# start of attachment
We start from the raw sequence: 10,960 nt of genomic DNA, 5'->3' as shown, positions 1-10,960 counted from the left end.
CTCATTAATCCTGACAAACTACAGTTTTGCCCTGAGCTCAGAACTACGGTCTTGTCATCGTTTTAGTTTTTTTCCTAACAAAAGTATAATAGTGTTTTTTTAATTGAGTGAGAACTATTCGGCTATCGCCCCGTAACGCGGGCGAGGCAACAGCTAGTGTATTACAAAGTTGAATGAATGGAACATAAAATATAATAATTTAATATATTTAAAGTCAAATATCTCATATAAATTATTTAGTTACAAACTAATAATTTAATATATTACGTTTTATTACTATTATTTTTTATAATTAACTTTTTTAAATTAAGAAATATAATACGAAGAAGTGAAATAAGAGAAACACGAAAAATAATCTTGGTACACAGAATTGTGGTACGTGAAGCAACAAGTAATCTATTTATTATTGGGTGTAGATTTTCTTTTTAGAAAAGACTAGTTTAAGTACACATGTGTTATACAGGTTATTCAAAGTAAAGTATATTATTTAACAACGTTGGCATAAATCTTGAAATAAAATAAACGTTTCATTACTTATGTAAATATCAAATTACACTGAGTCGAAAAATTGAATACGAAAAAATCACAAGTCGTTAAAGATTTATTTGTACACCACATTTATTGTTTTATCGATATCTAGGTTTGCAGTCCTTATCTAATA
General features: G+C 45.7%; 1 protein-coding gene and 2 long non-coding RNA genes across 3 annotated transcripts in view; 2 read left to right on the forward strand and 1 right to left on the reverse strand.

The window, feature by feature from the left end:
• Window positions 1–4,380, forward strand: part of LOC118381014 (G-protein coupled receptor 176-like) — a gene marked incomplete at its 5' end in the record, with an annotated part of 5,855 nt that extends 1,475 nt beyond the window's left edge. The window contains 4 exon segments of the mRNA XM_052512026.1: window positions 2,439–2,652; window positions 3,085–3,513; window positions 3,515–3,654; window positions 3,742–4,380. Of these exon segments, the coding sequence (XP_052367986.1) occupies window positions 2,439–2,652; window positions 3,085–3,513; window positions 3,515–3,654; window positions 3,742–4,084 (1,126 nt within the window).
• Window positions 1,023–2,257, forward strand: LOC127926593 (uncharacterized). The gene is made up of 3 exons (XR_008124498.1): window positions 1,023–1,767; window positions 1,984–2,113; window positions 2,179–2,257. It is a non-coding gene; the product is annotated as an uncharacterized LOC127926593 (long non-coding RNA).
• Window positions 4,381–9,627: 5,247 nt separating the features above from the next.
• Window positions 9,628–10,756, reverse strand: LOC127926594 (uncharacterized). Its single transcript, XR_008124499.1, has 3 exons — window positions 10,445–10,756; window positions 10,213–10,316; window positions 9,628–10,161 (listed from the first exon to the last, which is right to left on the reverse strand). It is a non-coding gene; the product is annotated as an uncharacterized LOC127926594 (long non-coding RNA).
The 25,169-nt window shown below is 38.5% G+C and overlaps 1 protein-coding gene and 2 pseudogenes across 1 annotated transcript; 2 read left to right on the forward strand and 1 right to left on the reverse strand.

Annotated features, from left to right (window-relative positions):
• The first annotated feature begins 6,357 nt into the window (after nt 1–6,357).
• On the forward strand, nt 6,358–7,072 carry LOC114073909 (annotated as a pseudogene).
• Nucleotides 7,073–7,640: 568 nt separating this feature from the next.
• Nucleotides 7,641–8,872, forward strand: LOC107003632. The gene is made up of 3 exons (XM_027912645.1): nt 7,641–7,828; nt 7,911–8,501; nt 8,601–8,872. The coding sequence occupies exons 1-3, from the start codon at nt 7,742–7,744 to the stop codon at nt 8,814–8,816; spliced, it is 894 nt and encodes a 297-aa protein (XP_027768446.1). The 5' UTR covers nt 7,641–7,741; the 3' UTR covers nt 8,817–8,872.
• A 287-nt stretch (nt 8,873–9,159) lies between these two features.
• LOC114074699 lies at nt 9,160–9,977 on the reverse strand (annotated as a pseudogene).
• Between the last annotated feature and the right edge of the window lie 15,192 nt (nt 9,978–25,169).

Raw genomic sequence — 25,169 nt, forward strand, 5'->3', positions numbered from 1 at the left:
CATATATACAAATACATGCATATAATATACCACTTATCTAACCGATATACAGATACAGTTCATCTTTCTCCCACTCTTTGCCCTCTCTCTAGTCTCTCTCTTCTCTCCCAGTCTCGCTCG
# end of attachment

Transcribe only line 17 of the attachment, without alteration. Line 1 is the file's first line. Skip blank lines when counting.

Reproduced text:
• Between the last annotated feature and the right edge of the window lie 15,192 nt (nt 9,978–25,169).